Central Oregon—the last frontier. Transportation is still by stagecoach and freight wagon. There is a movement afoot for a people’s railroad, paid for by the state, to bring the benefits of rails to the area, to make it easier to ship livestock and produce, and to encourage settlement. For years the competing railroad barons, James J. Hill and Edward H. Harriman, have done nothing toward building a line in central Oregon, but now, under the impetus of the people’s railroad bill, they both set out to do just that.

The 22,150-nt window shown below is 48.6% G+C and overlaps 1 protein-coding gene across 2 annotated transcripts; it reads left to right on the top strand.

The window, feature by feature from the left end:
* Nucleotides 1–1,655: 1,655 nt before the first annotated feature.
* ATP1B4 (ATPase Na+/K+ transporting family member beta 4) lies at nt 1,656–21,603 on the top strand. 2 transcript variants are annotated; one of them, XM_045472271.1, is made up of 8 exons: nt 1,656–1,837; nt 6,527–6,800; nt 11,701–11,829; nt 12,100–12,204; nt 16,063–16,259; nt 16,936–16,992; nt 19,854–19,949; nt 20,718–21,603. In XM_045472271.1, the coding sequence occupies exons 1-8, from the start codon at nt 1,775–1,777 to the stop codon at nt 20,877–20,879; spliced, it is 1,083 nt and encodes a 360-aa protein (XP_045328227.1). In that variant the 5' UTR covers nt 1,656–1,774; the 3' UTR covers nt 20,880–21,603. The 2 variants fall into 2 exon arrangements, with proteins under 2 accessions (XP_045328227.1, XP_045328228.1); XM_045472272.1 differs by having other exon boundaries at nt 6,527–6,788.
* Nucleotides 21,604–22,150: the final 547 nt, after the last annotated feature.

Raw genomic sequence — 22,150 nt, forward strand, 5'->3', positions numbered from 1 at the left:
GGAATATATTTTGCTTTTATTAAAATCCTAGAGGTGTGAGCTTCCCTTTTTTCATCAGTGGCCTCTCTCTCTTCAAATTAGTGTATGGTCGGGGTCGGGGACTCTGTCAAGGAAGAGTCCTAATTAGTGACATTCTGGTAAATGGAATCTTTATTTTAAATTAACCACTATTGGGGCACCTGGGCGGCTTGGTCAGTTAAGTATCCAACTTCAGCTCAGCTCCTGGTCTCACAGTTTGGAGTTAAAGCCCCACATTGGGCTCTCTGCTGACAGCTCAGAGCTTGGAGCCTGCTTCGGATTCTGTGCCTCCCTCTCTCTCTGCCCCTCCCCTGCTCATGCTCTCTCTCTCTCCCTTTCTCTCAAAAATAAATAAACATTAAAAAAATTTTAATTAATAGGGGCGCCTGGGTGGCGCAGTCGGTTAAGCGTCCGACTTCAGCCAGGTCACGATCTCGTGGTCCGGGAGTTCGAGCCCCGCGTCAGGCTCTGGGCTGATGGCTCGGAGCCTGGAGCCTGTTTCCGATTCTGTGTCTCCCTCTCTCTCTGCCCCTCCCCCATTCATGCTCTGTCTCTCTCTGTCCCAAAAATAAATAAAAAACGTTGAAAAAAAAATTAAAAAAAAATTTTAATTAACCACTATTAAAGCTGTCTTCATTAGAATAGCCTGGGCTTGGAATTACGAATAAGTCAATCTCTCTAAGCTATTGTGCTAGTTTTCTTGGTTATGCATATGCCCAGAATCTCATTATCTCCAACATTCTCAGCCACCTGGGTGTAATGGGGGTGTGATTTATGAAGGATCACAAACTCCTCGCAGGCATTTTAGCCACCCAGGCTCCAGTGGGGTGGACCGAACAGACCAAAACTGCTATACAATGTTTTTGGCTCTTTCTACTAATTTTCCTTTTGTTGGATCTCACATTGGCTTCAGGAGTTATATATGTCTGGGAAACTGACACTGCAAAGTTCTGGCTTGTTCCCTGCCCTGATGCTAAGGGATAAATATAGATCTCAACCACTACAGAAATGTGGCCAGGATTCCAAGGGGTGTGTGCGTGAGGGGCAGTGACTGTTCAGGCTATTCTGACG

Lee Dawes, a front man buying rights-of-way for the Hill interests, is charged with besting Mike Quinn, who is acquiring rights-of-way for the Harriman line. Dawes and Quinn have competed in this kind of work for years, as they have competed for women. An essential property on the way to Bend is owned by Hanna Racine, and both Dawes and Quinn want the right-of-way across her land. The two vie to come up with a strategy to seduce her into committing to the interest they represent, while an unknown third party is intent on frustrating them both through brutal violence.